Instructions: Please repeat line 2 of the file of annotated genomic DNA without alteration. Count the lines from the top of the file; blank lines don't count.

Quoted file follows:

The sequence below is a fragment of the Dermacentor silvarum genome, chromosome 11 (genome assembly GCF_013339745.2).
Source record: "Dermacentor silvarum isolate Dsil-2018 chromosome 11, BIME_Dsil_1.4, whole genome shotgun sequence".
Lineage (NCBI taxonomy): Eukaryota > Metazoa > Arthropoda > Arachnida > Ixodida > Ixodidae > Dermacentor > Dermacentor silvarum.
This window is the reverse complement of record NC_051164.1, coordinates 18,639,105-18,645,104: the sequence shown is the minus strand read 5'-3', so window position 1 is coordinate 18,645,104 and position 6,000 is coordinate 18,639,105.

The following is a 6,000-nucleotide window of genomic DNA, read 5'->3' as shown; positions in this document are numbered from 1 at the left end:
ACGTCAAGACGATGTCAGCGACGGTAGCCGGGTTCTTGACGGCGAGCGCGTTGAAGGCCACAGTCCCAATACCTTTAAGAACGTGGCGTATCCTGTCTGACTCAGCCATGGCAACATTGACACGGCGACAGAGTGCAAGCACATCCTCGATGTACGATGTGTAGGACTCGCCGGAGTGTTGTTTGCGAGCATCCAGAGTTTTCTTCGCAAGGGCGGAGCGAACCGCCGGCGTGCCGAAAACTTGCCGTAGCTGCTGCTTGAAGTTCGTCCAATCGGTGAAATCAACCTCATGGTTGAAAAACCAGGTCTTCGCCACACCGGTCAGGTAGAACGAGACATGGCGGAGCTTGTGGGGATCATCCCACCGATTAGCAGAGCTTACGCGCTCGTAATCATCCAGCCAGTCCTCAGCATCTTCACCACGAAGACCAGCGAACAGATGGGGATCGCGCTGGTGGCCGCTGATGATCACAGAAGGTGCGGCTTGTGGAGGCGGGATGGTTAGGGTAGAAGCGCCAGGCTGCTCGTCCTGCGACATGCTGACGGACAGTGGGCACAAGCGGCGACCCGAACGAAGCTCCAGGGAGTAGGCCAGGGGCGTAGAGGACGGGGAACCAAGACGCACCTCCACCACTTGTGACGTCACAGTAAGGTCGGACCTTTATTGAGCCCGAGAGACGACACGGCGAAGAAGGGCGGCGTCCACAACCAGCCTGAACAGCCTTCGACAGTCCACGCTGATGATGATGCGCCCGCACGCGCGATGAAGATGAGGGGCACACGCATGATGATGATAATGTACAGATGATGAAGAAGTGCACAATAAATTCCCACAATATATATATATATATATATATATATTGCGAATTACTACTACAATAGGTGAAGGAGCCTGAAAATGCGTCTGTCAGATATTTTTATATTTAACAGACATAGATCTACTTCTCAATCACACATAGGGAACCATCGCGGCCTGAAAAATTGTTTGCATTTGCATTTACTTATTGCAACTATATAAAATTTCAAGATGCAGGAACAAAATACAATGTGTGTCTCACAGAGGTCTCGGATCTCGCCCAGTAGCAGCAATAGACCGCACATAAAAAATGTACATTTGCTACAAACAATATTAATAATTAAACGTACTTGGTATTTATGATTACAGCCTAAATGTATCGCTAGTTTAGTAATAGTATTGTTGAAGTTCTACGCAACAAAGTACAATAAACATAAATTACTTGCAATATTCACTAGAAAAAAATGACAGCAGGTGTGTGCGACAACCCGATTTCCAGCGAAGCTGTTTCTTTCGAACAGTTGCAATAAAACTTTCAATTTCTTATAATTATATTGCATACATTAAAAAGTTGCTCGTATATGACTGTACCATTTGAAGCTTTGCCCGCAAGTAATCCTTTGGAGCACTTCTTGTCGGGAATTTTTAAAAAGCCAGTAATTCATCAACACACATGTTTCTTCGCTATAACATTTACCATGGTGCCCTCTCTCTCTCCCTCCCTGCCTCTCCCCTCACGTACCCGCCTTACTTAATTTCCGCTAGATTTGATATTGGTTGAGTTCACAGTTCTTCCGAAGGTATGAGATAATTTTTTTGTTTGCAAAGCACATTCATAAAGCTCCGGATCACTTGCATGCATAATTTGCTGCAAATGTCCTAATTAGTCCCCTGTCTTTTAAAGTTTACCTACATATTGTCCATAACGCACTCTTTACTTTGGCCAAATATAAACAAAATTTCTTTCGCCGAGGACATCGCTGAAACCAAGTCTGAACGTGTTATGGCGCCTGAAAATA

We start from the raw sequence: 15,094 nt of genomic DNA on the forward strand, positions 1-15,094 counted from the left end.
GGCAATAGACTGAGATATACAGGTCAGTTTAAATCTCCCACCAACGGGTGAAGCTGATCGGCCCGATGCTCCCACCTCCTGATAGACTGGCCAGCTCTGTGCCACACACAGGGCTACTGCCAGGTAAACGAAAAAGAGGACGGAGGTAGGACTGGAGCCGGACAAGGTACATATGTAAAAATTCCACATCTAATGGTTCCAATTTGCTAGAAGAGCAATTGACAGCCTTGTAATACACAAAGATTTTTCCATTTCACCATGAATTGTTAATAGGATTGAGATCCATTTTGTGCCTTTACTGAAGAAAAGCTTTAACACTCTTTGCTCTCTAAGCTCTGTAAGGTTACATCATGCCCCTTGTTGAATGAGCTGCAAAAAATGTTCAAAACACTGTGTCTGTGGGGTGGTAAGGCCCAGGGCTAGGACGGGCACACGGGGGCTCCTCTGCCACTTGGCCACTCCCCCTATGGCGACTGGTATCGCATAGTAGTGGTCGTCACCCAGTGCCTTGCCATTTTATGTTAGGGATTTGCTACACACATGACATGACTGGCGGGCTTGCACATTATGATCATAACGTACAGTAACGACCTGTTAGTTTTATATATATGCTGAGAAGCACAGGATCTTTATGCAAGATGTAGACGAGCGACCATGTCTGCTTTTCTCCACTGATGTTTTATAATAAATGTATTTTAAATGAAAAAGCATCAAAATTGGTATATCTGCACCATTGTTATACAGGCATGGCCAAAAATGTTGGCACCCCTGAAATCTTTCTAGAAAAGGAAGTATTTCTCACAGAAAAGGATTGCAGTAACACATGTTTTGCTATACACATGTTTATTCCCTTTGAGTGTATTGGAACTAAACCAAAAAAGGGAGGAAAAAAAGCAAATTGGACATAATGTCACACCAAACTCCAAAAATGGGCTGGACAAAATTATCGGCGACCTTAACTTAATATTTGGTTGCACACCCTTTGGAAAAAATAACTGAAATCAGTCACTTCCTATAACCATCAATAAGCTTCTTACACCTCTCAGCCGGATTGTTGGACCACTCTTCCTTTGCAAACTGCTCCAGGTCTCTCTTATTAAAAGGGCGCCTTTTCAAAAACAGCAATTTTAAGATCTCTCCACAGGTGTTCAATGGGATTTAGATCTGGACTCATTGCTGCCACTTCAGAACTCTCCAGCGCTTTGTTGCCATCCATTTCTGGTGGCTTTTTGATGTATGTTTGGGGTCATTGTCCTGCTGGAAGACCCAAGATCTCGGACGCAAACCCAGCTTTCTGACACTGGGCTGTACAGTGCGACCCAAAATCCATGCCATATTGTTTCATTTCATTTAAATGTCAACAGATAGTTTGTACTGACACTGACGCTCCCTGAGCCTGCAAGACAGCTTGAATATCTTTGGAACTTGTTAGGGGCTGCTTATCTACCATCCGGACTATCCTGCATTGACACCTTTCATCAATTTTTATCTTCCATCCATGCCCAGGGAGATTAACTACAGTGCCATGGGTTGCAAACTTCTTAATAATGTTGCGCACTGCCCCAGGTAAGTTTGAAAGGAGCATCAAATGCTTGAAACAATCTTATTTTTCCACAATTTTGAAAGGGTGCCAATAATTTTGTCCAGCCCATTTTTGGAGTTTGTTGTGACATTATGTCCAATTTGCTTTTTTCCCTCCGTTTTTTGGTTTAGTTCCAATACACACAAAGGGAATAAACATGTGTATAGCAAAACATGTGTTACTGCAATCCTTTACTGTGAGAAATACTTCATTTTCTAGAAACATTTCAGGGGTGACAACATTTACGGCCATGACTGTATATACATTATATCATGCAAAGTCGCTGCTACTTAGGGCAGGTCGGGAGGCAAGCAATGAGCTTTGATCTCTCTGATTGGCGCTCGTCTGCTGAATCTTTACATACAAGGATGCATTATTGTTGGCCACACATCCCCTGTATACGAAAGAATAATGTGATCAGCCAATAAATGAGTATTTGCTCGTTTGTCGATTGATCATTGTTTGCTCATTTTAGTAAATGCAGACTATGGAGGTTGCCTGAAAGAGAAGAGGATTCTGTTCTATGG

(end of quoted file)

Source record: "Dermacentor silvarum isolate Dsil-2018 chromosome 11, BIME_Dsil_1.4, whole genome shotgun sequence".